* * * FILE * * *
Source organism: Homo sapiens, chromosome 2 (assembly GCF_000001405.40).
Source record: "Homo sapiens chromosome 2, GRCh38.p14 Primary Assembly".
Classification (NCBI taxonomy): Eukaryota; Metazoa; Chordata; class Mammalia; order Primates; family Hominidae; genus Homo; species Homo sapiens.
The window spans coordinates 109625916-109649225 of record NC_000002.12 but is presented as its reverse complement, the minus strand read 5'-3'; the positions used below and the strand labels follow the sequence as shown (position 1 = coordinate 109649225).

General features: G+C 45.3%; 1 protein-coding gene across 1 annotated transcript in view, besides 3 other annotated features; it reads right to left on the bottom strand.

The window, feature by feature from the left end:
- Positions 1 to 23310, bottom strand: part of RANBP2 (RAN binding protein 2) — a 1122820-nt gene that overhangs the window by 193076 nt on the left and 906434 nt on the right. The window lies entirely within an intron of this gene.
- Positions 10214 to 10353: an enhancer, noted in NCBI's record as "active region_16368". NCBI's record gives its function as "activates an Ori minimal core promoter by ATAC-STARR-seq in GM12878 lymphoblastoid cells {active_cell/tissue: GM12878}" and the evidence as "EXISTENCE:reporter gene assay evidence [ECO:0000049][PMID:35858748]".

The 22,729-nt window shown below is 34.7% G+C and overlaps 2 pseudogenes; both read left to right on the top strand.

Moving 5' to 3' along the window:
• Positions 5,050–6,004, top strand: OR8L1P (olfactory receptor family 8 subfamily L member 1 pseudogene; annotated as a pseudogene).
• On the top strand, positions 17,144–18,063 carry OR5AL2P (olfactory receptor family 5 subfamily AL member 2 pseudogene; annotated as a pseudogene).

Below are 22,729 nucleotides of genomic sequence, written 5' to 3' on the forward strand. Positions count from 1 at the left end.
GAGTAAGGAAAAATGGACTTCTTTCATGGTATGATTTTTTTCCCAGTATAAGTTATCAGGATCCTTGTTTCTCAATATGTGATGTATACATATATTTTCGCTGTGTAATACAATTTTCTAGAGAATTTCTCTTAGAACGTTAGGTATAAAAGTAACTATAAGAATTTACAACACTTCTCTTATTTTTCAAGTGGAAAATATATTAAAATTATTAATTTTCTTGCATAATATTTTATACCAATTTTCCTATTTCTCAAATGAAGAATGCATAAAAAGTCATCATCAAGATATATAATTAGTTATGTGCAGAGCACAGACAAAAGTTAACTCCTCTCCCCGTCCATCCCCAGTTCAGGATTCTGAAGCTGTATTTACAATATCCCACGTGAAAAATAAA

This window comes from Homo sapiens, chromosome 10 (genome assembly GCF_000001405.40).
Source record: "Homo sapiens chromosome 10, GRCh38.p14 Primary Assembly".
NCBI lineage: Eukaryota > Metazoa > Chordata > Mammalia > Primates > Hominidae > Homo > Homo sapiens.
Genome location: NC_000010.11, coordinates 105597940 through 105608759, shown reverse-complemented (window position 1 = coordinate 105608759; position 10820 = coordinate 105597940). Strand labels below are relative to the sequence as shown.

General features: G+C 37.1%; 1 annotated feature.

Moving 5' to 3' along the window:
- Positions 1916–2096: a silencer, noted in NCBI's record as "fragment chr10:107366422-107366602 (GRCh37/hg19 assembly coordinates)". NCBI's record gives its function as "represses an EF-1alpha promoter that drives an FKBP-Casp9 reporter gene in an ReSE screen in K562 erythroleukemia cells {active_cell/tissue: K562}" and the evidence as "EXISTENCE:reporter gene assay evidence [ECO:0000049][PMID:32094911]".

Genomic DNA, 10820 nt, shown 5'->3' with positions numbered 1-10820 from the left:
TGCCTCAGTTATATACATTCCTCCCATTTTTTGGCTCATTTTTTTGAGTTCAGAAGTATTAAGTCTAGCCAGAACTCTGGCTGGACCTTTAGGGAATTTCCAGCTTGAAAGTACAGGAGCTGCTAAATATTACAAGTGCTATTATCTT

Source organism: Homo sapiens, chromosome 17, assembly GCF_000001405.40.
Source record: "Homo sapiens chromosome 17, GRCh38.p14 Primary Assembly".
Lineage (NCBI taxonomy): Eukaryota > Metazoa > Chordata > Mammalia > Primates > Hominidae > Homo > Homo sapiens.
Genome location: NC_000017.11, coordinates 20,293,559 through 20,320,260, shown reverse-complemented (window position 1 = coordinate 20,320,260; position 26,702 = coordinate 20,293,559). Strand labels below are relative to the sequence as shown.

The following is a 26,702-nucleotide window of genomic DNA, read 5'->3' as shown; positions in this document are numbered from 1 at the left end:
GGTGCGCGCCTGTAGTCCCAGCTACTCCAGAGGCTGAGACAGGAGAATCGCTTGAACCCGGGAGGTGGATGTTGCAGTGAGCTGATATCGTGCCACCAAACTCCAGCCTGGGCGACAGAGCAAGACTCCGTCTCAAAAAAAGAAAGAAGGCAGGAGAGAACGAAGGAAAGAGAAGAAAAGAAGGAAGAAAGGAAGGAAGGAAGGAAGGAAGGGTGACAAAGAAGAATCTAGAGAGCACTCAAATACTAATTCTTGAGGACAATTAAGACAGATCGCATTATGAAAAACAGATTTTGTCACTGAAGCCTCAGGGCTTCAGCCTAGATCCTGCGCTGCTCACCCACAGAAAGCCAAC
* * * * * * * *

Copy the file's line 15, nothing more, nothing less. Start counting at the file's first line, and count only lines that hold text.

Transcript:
This window comes from Homo sapiens, chromosome 10 (genome assembly GCF_000001405.40).